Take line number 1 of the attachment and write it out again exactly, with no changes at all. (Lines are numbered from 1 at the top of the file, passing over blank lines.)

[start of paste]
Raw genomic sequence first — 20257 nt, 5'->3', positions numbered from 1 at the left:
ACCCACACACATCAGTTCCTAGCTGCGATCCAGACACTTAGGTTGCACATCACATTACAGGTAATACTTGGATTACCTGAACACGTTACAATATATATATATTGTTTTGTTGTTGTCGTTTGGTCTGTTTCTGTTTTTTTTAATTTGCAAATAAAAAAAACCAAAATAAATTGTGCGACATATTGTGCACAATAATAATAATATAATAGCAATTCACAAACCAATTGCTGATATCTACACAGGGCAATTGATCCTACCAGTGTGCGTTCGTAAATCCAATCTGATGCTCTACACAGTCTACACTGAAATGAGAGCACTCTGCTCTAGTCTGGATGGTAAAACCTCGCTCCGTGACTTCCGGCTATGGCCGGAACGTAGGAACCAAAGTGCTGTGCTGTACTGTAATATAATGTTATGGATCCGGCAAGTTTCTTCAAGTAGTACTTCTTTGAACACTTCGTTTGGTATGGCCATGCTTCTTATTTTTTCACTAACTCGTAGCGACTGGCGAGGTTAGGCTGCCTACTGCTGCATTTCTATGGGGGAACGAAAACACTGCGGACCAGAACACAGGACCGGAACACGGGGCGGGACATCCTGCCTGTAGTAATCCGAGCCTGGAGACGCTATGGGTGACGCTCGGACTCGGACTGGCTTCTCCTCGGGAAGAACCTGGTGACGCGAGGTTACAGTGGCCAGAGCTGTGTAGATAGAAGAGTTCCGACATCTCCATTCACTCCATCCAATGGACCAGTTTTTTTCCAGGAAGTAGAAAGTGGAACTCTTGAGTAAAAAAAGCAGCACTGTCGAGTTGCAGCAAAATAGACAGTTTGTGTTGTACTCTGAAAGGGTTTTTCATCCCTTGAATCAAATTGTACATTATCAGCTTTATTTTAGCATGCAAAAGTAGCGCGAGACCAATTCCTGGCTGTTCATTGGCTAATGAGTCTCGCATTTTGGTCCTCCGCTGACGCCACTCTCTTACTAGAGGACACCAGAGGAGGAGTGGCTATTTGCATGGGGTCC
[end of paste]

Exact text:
Raw genomic sequence first — 20257 nt, 5'->3', positions numbered from 1 at the left: